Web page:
One more partisan note: keep in mind that a key part of Senator Obama's plan for America is huge investment in alternative energy, not just to get us off oil, but to create five million new "green-collar" jobs—manufacturing jobs for folks to build all those windmills, solar panels, and whatever else American ingenuity can invent. Maybe that's why McCain couldn't compete in job-hungry Michigan.

Thanks to Gerry, I'll be reading more of Kevin Phillips. We all should, so we understand why Hank Paulson has a $700-billion blank check... and why we may be in for long Japan-style recession.

Party's over, Wall Street. Time to get America back to real work.


  1. Very good report. But, if we don't deal with the debt, then this is all pointless. We already owe the Chinese $2 Trillion in Treasury bonds and that is a piece of the $10.1 Trillion debt we are in today. I discuss that today on my blog, but, I've got some more facts and figures coming out later this week.

    Mondak at Dakota 21

  2. It seems that dealing with that debt will require putting our economy back on a stronger manufacturing footing, where our wealth is based on making real things, not in incurring more debt. Suggestions, anyone?

  3. Brinkley writes:

    Prophetic Christians, Phillips writes, often shape their view of politics and the world around signs that charlatan biblical scholars have identified as predictors of the apocalypse — among them a war in Iraq, the Jewish settlement of the whole of biblical Israel, even the rise of terrorism. He convincingly demonstrates that the Bush administration has calculatedly reached out to such believers and encouraged them to see the president's policies as a response to premillennialist thought. He also suggests that the president and other members of his administration may actually believe these things themselves, that religious belief is the basis of policy, not just a tactic for selling it to the public. Phillips's evidence for this disturbing claim is significant, but not conclusive.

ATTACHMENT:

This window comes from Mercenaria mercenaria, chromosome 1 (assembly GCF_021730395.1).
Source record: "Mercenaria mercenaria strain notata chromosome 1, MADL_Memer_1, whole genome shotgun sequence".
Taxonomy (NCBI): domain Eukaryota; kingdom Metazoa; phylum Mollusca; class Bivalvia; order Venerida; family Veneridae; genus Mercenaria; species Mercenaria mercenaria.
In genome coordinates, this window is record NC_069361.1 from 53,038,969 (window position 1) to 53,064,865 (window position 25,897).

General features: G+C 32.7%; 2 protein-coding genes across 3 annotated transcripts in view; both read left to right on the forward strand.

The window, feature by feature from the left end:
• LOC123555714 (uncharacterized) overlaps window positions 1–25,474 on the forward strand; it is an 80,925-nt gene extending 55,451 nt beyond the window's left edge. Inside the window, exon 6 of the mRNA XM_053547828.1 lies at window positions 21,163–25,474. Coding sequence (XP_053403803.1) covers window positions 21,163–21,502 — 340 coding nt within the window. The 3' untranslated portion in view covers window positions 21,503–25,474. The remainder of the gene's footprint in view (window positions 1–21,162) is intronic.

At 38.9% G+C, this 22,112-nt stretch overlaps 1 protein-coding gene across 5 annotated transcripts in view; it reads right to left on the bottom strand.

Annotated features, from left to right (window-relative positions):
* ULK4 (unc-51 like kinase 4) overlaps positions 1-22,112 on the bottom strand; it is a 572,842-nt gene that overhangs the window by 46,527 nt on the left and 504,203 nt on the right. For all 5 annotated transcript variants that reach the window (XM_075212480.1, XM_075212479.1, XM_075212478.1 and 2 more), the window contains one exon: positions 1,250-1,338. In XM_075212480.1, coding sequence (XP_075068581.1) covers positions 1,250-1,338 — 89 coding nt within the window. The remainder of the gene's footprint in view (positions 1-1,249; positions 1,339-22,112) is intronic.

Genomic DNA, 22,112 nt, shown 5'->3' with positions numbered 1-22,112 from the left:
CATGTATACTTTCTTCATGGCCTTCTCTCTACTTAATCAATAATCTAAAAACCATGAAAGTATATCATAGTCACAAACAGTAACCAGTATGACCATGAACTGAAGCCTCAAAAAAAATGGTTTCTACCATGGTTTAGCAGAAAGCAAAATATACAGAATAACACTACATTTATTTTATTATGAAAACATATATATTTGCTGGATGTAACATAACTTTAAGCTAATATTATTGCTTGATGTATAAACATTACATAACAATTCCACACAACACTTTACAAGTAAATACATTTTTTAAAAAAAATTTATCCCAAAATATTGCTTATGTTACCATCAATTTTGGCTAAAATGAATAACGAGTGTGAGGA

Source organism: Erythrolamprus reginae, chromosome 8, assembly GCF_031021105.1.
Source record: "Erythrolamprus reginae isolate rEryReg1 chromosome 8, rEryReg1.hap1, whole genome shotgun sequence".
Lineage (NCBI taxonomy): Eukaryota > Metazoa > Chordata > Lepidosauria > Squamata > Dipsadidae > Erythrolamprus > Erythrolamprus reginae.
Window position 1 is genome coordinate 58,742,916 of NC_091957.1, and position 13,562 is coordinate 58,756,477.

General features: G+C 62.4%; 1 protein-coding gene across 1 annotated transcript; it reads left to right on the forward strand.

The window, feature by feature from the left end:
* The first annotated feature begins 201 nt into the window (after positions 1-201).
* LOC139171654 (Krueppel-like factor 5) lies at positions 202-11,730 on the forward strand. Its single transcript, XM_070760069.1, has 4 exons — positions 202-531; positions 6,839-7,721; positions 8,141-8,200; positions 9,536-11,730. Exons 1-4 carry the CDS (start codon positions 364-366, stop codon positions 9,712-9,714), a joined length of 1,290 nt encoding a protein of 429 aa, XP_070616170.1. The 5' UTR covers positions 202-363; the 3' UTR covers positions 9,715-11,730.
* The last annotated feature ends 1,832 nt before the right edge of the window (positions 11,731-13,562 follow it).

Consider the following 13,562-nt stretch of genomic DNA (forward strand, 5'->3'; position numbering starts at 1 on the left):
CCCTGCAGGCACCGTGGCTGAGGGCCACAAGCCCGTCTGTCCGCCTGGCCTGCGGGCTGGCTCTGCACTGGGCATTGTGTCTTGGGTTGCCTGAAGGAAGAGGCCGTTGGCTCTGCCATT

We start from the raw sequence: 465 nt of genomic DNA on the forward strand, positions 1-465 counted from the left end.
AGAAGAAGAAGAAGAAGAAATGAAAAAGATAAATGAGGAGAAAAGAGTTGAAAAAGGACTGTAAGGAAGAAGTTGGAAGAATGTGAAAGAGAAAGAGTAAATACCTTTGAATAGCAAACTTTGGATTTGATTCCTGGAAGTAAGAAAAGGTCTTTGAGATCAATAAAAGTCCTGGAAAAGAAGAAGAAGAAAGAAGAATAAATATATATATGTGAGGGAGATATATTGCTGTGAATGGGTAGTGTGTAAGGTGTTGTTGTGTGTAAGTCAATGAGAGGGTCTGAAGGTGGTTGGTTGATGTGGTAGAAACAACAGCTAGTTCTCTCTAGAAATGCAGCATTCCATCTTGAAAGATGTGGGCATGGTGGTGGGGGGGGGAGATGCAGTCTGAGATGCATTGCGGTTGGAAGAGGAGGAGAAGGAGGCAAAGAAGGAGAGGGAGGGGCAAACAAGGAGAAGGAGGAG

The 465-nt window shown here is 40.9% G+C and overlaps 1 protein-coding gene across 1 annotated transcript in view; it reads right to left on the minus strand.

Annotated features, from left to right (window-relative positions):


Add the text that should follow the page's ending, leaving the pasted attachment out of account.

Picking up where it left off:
Sounds like the false prophets we were warned about in Roman times are alive and well today in the United States of America.

    In answer to your question, Cory: How about manufacturing wind turbines, solar arrays, power distribution systems, and the like? How about rebuilding our bridges, pipelines, and roads? How about tax breaks for companies willing to undertake these massive projects? How about devoting the same degree of attention to these things as we did to the war effort in the 1940s?

  4. You're sounding a lot like my man Barack, Stan! In addition to the green-collar jobs mentioned above, Obama is proposing big investment in transportation infrastructure to create jobs and make those vital repairs. McCain... well, anyone have a copy of his plan handy?

  5. To make green technology work efficient energy storage mechanisms must be developed. I'm getting pretty excited about synthetic hydrocarbon fuels generated from water, atmospheric carbon, and excess electricity:


    From relatively recent work, fuels produced in this way could be economically viable (<$4/gallon at the pump). More importantly though, they aren't limited to bio-stock and use CO2 from the atmosphere so it's a closed carbon cycle.

    Anybody want to see the US become a net fuel exporter?